Patrick Canning has a haunting holiday hymn, “Hawaiian Christmas.” It’s barely holding on harmony and dreamlike alt-World music edge transports me like i’m drifting on the tide… the yuletide, natch! This Newfoundlandian folk singer writes a Christmas song every year and makes his own horrible video to accompany it. They skirt taste deliciously. Check him out.

well, gang, that’s fifty… so far. Okay fiddy-tree since i threw in D.C., Virgin Islands, and Lakota Nation. After the actual holidays which are nearing i’ll get back to PR, Samoa, Guam, N. Mariana (but probably not the little islands nor atolls: Wake, Midway, Palmyra, Johnston).


State Forty-Nine: Alaska

Welcome to the top of the world where a town names itself North Pole and in another town a guy who has changed his name to Santa Claus was elected mayor. But when you’re hoping for cool yule Last Frontier songs… not so much.
The Capitol Steps. of course, have a Sarah Palin Christmas comedy song: “A Sarah Palin Christmas.” It’s kinda about Alaska. It’s kinda about humor.
Millennial mistletoe candy, The End Credits, perform “An Alaskan Christmas Carol” as an emo boy chant. Boys are (dirty, not as funny as they think they are) boys everywhere, but these guys evoke a real musical theater Native American roiling romp. Color me amused.
Homemade folk squeezes out of Jeffrey and Teresa’s “Christmas in Alaska.” Children everywhere are uncoordinatedly rocking out.
But, here comes Hank Thompson’s 1964 “It’s Christmas Every Day in Alaska.” It’s firing on every Johnny Horton piston. Rockabilly guitar under aw shucks bass (with a touch of yodel) vocals paints a picture of far away advent adventure. AK is Christmas-land!! Brrr! ing out the figgy pudding.

State Forty-Eight: Washington

The Evergreen State is just a bit damp with winter wit.
Duffy Bishop sends up the old saw ‘Walkin in a Winter Wonderland’ with “Sippin’ in Seattle’s Latte Land.” It’s just barely funny. But that’s funny enough for Washingtonians.
Dana Spencer gives us earnest bluegrass hollerin’ with “It’s Christmas Eve in Washington.” Those St. Helens survivors are just a bunch of pioneer wild west hombres anyway. Humbug.
Guess I’ll stick with wackiness. The Double Tall Skinny Strangers have poured their hearts out to mock Carol of the Bells by lamenting how lousy their Sound weather is in “(Just Another) Wet Seattle Christmas.” This ‘tube version (blasted over the speakers of an eight-year-olds’ dance recital) includes the grunge guitar interlude that sends this sendup over the top to the classical heights of xmas xcess.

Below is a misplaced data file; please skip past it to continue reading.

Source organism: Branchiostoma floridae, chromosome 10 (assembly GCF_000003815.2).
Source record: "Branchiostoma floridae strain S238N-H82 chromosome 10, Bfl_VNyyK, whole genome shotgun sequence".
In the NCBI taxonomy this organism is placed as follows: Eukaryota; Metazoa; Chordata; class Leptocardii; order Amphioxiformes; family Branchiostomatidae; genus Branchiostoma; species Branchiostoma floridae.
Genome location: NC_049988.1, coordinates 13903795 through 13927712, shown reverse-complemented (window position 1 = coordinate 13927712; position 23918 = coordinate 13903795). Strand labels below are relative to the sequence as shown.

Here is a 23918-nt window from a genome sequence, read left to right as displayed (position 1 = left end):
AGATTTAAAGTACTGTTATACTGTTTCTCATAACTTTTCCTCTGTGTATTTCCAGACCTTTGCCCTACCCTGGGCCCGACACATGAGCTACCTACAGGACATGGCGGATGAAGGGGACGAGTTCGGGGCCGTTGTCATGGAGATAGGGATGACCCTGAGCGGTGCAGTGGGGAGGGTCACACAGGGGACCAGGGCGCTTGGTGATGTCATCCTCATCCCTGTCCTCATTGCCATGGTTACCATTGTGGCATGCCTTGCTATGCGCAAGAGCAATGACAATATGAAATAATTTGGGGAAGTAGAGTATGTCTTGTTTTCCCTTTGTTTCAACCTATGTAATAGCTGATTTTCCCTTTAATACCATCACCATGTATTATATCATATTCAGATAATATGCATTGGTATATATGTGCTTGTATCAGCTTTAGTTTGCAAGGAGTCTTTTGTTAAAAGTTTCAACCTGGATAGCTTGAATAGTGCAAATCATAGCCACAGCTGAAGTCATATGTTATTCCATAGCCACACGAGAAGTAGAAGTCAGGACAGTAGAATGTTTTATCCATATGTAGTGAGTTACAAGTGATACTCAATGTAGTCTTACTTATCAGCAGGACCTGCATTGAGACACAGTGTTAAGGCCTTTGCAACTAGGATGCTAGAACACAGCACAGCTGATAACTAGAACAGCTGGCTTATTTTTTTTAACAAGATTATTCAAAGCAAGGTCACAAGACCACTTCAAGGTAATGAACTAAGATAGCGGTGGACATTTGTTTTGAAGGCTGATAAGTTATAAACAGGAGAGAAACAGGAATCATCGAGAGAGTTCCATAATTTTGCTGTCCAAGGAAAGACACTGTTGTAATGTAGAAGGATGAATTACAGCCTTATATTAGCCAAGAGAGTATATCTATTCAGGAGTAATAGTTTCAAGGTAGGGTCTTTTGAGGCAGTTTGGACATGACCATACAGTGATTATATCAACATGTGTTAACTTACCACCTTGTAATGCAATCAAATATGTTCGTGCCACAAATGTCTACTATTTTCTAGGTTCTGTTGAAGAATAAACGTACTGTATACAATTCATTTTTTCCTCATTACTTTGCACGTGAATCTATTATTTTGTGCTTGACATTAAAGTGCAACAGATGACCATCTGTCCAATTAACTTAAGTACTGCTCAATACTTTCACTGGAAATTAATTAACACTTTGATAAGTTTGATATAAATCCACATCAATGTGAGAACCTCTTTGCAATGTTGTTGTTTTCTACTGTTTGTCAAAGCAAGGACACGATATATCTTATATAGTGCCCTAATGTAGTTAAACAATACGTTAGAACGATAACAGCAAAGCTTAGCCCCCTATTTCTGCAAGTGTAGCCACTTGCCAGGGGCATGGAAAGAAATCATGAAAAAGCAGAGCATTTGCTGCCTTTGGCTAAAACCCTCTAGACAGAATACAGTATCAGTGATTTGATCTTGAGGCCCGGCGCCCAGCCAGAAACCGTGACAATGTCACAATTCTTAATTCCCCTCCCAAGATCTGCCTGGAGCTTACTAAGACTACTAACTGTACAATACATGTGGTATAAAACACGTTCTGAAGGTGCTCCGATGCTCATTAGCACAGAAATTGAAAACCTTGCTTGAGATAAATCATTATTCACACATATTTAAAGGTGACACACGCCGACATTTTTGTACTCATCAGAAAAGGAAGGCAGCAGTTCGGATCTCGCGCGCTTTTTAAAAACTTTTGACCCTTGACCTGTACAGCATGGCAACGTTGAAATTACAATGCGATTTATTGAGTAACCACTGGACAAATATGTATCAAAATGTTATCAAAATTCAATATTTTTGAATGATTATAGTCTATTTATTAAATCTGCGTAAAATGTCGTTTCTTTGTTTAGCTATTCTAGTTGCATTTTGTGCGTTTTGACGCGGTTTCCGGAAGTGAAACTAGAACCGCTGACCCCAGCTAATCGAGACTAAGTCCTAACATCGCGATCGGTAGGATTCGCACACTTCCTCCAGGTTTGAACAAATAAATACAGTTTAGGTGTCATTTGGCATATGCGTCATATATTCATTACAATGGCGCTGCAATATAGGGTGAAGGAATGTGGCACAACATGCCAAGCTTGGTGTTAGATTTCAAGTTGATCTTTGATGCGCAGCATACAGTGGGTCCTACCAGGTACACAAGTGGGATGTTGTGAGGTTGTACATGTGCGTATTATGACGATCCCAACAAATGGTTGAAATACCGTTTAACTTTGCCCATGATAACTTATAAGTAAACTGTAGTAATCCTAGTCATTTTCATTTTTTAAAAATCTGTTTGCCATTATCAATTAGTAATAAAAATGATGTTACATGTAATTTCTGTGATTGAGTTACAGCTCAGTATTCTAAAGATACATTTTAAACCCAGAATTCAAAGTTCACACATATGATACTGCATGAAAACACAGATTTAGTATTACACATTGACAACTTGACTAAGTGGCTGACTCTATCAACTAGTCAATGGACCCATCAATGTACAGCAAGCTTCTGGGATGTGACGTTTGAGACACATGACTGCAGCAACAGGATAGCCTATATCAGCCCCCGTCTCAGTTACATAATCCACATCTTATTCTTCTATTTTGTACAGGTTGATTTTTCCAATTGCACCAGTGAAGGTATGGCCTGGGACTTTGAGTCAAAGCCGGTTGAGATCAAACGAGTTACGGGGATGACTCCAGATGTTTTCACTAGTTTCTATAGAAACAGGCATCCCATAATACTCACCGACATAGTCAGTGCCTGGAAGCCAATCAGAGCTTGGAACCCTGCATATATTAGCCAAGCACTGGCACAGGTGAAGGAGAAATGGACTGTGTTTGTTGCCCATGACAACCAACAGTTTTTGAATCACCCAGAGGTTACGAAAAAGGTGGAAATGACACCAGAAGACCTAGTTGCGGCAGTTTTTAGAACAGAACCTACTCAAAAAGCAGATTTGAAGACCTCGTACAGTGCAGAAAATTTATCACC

State Forty-Six: California

Take a mistletoe scented breath…
Mary Mary, a gospel duo, has “California Christmas” to tell you with fingersnapping auto tune what you already know about family and love. Danceable.
Lori ‘Stand Up Lori’ Hernandez sings “The California Christmas Song” with her dad parodizing Disney tunes. They should win at least third prize at her school talent contest.
California Christmas” by Brooke Fox is a valentine to her family. It does that pop music thing of starting out folk and intimate then surging into orchestrated orgasm to show you the heights of feeling. My ears are ringing.
Megan Coffey finally stops complaining about the warmish weather in CA and does something about it: the wish story “A White Christmas in California.” Adorably done.
Snow in California” by Ariana Grande ups the professional quality while dropping most of the content. Not feeling the fruitcake.
California Christmas” by Back in the Day purports to be a tribute to the ’70s. Apart from from poor recording quality, the only nostalgia i get here is bad poetry. The mismatched mumbled harmony, the wandering uncertain chords, the boy band emo–that’s so last decade.
Actual ’70s overly important musical madness comes from Brian Battles with his “Christmas in California.” Flocked with folk rock, decorated with proto-disco, this tune tinsels my tree.
Wayback yourself to the ‘Eighties and relive the overorchestrated Captain and Tennille with “Christmas in California” for a formally made-for-teevee oldies romp.
The Dan Band also has fun with their own beach rock (comedy) version “Christmas Time in California.” They fancy themselves the bad boy version of ‘Eighties cover bands i guess. Naughty list, Mr. C.
California Xmas” by Marcella Detroit pairs pop with tuba and tubular bells in a way that makes me smile. the overexposed silhouettes and casual complaints about it being sunny task me, but more of this holiday hooting needs a uke beside it.